This is why I’m considering switching back to first person.

The thoughts and emotions will be more immediate. I’m likely to cultivate more energy and drive by removing the barrier between reader and character. And if things start to bog down, I can sit back and ask myself “Do eighteen-year-old bookworms think like that? Did I?”

Or I could simply try to pare down some of the slower bits of the first few chapters I’ve gotten through. It’s hard to say which course is best.

A Writer’s To-Do List

Checklist

So last week’s ICFN was delayed. It’s still on hold. I’m waiting to hear back from third parties that were interested in conveying it to a different format. Awaiting correspondence always makes days or weekends feel longer, from responses to job postings to queries about Magic trades.

But while I was waiting I took a look at the various projects I’ve lined up for myself.

There are three things that go against me when I try to sit down and get my writing pants on: I’m always thinking of new ideas, I’m not terribly organized and I’m easily distracted. All it takes is a cat darting across the floor, a ringing phone or a stray thought on something awesome unrelated to the project at hand to force me to refocus my efforts. I do turn off HootSuite and other things when I’m actually writing, but that only addresses the distraction problem.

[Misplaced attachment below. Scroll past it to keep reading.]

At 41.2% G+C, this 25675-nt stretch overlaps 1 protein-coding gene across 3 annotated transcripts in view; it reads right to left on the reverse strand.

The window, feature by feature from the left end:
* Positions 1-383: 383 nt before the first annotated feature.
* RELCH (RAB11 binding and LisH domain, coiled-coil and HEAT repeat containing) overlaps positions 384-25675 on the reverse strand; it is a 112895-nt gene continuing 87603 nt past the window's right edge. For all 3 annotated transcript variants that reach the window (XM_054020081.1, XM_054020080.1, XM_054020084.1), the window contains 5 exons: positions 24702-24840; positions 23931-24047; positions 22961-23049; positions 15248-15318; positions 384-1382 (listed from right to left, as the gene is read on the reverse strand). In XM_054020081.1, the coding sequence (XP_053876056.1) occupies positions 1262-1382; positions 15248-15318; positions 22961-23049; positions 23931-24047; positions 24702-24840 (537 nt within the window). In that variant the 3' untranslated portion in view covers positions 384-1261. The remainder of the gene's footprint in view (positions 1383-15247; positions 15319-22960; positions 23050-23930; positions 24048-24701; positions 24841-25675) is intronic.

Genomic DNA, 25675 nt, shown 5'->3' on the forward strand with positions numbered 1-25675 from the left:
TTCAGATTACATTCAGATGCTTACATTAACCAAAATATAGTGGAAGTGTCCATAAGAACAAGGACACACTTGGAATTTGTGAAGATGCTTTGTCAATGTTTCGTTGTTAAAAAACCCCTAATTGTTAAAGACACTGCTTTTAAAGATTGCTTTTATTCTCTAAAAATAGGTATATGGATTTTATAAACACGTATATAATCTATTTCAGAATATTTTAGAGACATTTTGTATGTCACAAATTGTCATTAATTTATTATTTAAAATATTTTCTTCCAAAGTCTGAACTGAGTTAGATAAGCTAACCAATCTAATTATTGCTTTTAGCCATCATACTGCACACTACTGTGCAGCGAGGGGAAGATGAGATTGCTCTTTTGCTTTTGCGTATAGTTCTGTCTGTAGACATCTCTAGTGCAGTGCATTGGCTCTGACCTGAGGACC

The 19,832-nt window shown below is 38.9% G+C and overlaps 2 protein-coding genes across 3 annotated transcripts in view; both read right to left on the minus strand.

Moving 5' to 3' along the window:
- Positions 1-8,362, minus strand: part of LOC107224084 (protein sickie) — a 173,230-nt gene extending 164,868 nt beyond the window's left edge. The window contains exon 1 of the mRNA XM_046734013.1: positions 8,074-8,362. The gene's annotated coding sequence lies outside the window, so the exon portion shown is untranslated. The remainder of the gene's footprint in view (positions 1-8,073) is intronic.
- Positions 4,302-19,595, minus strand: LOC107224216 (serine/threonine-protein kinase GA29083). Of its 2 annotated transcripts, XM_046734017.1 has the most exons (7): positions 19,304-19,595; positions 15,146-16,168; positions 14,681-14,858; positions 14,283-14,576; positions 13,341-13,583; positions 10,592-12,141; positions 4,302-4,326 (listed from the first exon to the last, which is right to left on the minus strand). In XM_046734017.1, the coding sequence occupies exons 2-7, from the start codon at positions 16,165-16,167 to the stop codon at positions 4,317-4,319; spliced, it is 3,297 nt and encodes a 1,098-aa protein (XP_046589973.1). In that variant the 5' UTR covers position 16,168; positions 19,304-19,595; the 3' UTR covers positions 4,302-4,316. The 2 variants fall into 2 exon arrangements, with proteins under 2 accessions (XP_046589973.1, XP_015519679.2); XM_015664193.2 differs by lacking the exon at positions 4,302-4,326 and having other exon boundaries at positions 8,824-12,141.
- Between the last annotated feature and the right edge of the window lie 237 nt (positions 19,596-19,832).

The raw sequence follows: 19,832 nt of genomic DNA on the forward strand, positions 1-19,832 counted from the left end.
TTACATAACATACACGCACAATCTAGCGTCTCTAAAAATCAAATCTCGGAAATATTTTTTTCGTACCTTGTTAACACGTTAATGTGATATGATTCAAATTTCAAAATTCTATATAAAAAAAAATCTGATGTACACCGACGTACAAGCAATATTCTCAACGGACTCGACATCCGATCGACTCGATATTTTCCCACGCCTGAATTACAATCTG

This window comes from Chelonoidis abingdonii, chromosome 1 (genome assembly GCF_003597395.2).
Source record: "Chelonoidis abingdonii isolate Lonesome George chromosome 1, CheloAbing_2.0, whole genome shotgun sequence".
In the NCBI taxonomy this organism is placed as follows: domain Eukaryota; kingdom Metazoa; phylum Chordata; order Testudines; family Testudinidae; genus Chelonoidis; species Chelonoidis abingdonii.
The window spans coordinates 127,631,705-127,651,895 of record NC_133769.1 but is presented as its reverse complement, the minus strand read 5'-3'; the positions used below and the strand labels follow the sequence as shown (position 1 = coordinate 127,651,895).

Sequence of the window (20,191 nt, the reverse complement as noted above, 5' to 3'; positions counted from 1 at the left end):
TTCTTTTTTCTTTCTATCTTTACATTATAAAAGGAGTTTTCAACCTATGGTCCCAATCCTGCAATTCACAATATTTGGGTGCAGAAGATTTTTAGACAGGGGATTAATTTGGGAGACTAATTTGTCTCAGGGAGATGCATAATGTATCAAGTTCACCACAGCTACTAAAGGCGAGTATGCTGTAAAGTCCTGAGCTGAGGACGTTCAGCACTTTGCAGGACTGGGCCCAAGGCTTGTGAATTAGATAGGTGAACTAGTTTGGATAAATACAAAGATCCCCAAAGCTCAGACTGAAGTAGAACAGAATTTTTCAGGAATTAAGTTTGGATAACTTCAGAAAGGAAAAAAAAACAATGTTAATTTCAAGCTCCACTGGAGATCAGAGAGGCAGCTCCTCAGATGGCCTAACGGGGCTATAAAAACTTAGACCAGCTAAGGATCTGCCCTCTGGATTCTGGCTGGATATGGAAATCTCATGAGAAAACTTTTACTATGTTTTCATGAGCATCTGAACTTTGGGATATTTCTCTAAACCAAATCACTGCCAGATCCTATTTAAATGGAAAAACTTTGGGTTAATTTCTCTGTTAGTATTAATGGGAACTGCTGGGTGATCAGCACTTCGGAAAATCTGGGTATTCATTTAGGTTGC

You can take a look at my desk, my kitchen sink or either basement I have stuff in (here in Lansdale or at the ancestral place in Allentown) as silent testament to my lack of organization and pack-rat nature. This also ties in to my ideas. New ones creep into my brain all the time. An action sequence, a bit of dialog, a new character in an old setting… this stuff floats in and out from time to time. It takes conscious effort to nail it all down. And once I do, I need to get it into some sort of organized sequence.

Obviously I want to finish things I’ve started before I begin anything new, so let’s get some priorities straight here. This is pertaining mostly to my own publishable (eventually) writing, not other projects I’ve taken on (the Vietnam manuscript) and the weekday drivel in this blog.